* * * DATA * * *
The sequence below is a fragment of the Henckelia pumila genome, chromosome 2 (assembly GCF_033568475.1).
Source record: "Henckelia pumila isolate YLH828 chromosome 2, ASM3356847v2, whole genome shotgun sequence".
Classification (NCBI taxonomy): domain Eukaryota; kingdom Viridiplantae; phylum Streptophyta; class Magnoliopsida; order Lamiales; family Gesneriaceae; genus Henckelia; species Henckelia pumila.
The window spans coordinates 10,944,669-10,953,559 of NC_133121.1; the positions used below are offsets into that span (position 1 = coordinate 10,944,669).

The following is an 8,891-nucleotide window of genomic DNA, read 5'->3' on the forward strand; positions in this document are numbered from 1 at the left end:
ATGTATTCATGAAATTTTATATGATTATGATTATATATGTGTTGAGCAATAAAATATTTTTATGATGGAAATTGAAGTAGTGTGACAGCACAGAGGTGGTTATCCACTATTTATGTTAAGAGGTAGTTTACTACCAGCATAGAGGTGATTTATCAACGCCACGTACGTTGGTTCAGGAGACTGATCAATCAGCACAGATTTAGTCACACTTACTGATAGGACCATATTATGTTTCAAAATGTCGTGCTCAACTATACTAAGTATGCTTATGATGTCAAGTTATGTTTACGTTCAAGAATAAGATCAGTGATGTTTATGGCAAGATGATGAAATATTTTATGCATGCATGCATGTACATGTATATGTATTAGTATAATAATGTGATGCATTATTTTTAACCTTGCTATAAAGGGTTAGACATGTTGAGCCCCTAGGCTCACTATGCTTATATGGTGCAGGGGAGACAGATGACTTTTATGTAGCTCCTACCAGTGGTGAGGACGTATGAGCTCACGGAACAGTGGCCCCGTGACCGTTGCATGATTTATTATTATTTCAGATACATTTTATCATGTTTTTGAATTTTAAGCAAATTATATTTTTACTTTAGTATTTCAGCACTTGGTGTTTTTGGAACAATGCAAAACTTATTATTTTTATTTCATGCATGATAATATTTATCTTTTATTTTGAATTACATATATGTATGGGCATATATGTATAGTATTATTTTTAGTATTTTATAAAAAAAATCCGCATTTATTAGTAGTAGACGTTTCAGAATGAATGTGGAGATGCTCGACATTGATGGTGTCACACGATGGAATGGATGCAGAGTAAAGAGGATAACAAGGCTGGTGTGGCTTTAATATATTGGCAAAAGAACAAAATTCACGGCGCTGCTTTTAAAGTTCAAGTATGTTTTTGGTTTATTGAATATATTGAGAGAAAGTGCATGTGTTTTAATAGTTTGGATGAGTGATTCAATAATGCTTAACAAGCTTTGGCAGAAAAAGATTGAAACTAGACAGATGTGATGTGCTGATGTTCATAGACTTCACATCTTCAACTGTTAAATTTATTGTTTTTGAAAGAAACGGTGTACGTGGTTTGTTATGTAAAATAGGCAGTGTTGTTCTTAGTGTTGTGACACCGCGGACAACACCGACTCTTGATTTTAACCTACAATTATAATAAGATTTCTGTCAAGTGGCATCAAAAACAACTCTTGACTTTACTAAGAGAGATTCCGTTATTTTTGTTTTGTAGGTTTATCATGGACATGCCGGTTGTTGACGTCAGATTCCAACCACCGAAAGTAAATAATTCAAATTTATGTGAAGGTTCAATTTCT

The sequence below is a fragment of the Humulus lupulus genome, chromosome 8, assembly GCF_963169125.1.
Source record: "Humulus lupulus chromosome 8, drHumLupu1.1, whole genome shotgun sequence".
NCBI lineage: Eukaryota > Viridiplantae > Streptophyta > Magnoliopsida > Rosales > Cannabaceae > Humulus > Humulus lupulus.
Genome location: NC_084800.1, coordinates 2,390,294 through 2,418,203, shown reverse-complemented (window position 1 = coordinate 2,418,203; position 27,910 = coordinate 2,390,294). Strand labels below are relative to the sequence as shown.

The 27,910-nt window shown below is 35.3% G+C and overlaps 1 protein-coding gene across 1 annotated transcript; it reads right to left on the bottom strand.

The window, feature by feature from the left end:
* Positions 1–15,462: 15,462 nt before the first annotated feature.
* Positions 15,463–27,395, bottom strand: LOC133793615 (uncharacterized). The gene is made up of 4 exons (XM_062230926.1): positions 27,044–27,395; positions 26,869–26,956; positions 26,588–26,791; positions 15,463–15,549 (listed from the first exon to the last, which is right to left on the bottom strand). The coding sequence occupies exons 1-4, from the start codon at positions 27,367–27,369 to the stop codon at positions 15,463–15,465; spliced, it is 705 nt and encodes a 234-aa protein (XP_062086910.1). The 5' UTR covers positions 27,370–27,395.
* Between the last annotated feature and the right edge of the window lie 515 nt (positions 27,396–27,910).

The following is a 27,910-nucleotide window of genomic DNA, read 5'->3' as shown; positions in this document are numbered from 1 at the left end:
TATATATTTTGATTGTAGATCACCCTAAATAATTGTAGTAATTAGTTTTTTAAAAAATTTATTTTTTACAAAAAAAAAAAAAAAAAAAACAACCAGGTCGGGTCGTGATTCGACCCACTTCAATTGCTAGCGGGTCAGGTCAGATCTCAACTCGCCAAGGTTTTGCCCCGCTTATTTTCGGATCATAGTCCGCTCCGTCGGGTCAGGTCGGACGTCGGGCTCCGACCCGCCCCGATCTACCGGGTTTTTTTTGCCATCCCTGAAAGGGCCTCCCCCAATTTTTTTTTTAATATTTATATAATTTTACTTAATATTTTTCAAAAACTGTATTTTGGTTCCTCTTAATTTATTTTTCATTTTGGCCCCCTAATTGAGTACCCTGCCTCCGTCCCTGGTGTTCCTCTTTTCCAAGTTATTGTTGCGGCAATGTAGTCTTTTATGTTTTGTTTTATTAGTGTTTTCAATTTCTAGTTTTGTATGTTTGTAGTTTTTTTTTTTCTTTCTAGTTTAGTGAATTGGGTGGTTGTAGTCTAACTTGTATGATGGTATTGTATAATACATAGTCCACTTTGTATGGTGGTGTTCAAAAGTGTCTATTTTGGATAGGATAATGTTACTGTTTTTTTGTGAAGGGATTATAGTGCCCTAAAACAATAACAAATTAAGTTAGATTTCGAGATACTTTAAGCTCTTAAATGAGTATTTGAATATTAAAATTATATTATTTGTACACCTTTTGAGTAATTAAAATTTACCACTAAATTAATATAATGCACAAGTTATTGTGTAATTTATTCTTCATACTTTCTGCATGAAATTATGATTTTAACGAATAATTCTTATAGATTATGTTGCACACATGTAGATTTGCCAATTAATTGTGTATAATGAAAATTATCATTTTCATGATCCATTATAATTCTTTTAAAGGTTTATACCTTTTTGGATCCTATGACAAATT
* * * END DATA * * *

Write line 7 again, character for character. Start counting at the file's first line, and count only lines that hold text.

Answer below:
The sequence below is a fragment of the Humulus lupulus genome, chromosome 8, assembly GCF_963169125.1.